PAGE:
ST. LOUIS -- The Cardinals pieced together a lineup on Monday without the two players who had accounted for one-quarter of the team's season RBI total. They had a bullpen that lacked a designated closer.
But in their return to Busch Stadium for the final push in the season's final week, the Cardinals were lifted to a 4-3 win over the Nationals by others who emerged to pick up the slack.
Showing continued signs of finding his swing at a critical time, Carlos Beltran delivered a tie-breaking, two-run homer in the fifth inning. A sequence of rookie pitchers then held that lead for Adam Wainwright, ensuring the Cardinals of maintaining their two-game division lead over the Pirates and Reds -- both of whom clinched spots in the postseason on Monday.
"That's a tough Nationals team over there playing hot baseball right now," said Wainwright, now an 18-game winner. "I knew they were going to be hard. [It was] just a great team win. Everybody did their part again."
The Cardinals kicked off their final homestand in front of 39,783 and sliced their magic number for a division title to four. St. Louis inched to within a half-game in the race for home-field advantage, too, thanks to Atlanta's shutout loss.
"I'm happy that right now we have a spot in the playoffs, but we have a lot of games to play and we're not thinking about that," Beltran said. "We want to win the division. That's going to be our main goal."
The Cardinals needed the patchwork of production to make up for a pair of key absences. Allen Craig is still sidelined indefinitely, and Matt Holliday remains on the mend with a back ailment. A late addition to the lineup, left fielder Shane Robinson tied the game at 2 with his RBI single in the fourth.
An inning later, Beltran, hitting in Holliday's customary spot in the lineup, followed a leadoff single with a 413-foot blast off Nationals starter Tanner Roark. The home run was Beltran's team-leading 24th, but also his first since Aug. 24.
"I don't think he feels that he's got extra weight on his shoulders with Holliday and Allen both out," manager Mike Matheny said. "But there are things to make up in there. Someone's got to come through. Not to put it on Carlos' shoulders, but today, Carlos did it."
Though Beltran has maintained that he's felt physically strong all month, his results have been trending upward in recent days. After batting .176 with seven RBIs in his first 14 games of September, Beltran has hit safely in each of the last five. He has six RBIs during that stretch.
"This is the time of year where I'm not thinking about myself," Beltran said. "I'm thinking about trying to help the team any way I can. I know lately I've been scuffling at the plate, but the only way that will go away is by playing and continuing to take at-bats."
Wainwright, facing a team that has the Majors' best record since Aug. 9, would make that advantage stand. Jayson Werth crushed a first-inning curveball for a two-run homer, to which Wainwright answered by scattering only five more hits in a seven-inning start.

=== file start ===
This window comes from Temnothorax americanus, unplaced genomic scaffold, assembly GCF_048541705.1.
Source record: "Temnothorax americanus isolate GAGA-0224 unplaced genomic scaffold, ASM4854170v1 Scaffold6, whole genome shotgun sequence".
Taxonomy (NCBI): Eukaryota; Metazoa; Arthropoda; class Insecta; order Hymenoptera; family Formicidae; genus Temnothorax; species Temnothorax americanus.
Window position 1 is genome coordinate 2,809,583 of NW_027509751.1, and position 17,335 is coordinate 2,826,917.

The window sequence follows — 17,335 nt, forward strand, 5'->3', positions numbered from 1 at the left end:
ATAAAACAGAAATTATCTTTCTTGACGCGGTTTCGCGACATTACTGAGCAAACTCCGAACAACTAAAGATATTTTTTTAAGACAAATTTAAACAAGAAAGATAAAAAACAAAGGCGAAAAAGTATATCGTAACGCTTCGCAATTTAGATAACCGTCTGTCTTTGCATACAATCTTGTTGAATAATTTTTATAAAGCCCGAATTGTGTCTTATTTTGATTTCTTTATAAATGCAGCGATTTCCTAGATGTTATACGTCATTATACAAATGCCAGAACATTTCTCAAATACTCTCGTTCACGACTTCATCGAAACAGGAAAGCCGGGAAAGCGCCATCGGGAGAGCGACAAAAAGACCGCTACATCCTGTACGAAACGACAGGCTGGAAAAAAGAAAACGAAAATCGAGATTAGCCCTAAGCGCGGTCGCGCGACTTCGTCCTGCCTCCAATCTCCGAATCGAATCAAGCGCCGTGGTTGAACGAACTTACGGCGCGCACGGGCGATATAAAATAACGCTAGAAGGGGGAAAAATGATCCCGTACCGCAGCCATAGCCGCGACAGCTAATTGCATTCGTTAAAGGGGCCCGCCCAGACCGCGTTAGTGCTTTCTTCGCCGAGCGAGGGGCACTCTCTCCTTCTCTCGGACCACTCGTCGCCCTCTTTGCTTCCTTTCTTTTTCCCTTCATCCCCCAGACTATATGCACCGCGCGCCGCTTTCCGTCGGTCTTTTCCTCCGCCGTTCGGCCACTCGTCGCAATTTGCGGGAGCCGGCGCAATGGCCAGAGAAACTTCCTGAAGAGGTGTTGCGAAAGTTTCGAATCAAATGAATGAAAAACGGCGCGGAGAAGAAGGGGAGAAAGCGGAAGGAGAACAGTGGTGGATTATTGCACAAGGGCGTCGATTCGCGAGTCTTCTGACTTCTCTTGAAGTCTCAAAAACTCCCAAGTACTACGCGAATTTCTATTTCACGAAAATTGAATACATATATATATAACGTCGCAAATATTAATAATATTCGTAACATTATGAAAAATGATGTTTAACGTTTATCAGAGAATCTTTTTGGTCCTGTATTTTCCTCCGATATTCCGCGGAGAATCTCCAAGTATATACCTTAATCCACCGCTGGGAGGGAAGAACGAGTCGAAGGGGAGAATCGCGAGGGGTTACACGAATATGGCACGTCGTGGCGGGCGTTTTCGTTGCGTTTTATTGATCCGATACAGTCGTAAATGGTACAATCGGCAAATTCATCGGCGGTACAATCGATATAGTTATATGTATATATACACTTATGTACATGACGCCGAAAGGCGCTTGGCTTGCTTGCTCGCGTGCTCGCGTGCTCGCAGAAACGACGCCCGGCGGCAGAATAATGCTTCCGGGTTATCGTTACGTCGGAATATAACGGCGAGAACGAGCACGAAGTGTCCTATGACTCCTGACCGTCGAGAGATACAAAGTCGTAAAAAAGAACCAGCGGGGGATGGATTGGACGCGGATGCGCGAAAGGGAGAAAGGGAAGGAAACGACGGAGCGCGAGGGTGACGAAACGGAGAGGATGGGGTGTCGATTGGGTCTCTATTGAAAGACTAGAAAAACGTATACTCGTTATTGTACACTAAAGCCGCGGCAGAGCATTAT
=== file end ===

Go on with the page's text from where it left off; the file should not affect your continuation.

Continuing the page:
By the end of his night, he had established new season highs in innings pitched (236 1/3) and strikeouts (214). He left to a standing ovation in the eighth as he handed two runners over to the bullpen. Wainwright has now finished at least seven innings in 26 of his 33 starts.
"I feel great. I really do," Wainwright said. "I think I'm feeling better now than I did a month ago. This is the time of year when Cardinal baseball, we need to show up every day ready to win a baseball game. We should be over our weak periods and ready for the playoff push."
How successful that push can be will depend upon how the bullpen continues to evolve. Monday presented the first true test for the Cardinals sans a predetermined closer. The Cardinals announced over the weekend that they would be removing a struggling Edward Mujica from the role for at least a while.
Matheny went on to describe the closer's role as fluid, and he illustrated the meaning of that by using four pitchers to cover the final two innings. He started with lefty Randy Choate, who inherited Wainwright's jam and recorded the first out on a sacrifice bunt.
Next came rookie Carlos Martinez, who, three days after collecting his first career save, retired Ryan Zimmerman and Werth on groundouts. Though one run scored when Zimmerman put the ball in play, the lead held.
"It was interesting going in, but I like being in those situations," said Martinez, with catcher Tony Cruz serving as a translator. "Hopefully, I can get more confidence in those situations."
"I don't even know if he realizes what he did," Matheny added. "That was a tough assignment. … That's the game."
Lefty Kevin Siegrist retired the left-handed hitting Bryce Harper on one pitch to open the ninth. Trevor Rosenthal then needed only seven pitches to record the final two outs and pick up his first career save.
"At this point, everybody is just kind of sitting on their toes knowing that people may be asked to pitch in different situations," Rosenthal said. "The guys did a great job tonight pitching in situations they haven't pitched in before."
For the Nationals, the Cardinals dashed their postseason aspirations for a second straight season. A year after being stunned by St. Louis in the NL Division Series, Washington was officially eliminated from playoff contention with Monday's loss.
"I don't feel too good right now," Nationals manager Davey Johnson said. "We gave it a good fight. We just came up short. Now, we are spoilers. It's not over for us. We still have a say in this thing."
Jenifer Langosch is a reporter for MLB.com. Read her blog, By Gosh, It's Langosch, and follow her on Twitter @LangoschMLB. This story was not subject to the approval of Major League Baseball or its clubs.